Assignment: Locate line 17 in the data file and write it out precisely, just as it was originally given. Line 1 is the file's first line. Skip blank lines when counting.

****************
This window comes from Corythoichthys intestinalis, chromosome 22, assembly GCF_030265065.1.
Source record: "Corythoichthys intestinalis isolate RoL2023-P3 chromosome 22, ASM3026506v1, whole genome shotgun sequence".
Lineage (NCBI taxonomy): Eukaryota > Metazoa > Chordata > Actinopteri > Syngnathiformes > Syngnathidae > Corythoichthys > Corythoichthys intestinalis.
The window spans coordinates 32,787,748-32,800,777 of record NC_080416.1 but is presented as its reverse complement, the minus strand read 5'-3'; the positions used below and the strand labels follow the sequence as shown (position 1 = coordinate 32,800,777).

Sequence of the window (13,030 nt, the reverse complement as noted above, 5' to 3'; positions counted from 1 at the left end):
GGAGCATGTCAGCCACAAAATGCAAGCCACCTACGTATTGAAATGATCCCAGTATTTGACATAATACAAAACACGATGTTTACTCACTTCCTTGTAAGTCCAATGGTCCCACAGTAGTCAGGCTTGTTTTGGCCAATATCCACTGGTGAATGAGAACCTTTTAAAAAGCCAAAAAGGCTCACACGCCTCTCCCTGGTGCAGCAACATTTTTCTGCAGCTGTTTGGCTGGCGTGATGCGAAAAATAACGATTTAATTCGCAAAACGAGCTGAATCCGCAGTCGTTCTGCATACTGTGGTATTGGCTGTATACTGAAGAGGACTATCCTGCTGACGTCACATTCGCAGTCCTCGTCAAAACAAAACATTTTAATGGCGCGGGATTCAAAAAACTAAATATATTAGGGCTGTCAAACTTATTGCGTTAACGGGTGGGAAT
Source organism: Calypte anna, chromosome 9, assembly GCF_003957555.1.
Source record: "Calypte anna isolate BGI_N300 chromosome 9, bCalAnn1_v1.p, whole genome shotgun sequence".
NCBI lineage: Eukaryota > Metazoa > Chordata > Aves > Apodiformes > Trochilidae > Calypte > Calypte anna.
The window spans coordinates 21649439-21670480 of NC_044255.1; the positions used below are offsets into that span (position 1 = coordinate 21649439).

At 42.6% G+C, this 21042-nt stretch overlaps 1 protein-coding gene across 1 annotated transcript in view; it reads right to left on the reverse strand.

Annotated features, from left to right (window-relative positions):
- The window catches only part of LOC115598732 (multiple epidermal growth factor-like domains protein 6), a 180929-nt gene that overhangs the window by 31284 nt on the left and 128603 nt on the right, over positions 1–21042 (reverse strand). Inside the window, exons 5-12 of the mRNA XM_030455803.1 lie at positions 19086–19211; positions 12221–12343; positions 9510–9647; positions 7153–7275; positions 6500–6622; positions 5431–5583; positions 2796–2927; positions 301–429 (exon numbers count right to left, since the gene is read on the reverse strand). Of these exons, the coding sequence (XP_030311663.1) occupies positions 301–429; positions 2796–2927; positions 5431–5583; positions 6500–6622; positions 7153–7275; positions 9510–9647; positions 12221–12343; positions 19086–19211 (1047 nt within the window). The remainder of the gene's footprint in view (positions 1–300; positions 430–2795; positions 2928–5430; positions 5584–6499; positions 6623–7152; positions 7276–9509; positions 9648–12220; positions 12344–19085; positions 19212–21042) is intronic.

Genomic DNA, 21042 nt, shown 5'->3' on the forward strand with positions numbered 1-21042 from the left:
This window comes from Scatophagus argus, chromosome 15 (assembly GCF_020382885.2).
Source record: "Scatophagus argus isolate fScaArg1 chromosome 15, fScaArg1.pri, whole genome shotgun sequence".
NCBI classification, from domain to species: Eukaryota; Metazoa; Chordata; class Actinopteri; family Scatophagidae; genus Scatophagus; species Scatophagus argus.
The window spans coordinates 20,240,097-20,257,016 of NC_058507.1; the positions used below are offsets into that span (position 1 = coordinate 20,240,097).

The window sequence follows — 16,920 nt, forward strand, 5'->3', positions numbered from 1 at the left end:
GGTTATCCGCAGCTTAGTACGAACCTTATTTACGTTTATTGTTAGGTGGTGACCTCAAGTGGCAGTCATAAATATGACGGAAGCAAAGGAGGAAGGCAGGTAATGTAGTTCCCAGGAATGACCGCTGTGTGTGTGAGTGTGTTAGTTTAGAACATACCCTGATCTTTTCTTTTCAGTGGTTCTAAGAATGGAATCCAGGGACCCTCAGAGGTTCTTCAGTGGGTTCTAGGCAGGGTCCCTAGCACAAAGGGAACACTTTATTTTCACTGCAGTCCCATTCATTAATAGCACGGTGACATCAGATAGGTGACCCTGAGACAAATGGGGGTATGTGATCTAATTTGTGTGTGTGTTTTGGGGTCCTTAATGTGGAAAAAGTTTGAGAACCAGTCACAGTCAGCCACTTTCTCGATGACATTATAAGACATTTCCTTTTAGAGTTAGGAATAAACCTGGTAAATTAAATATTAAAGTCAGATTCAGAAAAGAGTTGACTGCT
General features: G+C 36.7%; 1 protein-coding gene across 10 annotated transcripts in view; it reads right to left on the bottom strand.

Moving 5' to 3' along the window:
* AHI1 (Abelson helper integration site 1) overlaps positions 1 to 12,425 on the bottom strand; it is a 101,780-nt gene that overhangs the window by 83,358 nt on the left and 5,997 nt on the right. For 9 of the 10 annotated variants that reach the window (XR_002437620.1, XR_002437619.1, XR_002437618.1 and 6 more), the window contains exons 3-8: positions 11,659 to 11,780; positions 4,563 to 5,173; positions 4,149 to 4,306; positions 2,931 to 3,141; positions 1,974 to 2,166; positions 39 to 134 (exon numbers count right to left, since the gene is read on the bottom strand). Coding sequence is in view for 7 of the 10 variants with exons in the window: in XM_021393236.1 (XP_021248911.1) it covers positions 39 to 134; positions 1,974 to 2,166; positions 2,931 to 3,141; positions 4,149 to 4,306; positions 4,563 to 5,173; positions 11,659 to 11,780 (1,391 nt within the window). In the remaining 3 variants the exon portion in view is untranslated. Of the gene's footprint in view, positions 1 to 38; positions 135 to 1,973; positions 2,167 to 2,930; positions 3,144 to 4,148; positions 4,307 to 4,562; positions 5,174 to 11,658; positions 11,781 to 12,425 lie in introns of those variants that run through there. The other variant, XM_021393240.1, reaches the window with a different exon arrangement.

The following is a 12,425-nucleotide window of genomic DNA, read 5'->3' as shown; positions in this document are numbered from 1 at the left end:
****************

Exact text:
NCBI classification, from domain to species: Eukaryota; Metazoa; Chordata; class Actinopteri; family Scatophagidae; genus Scatophagus; species Scatophagus argus.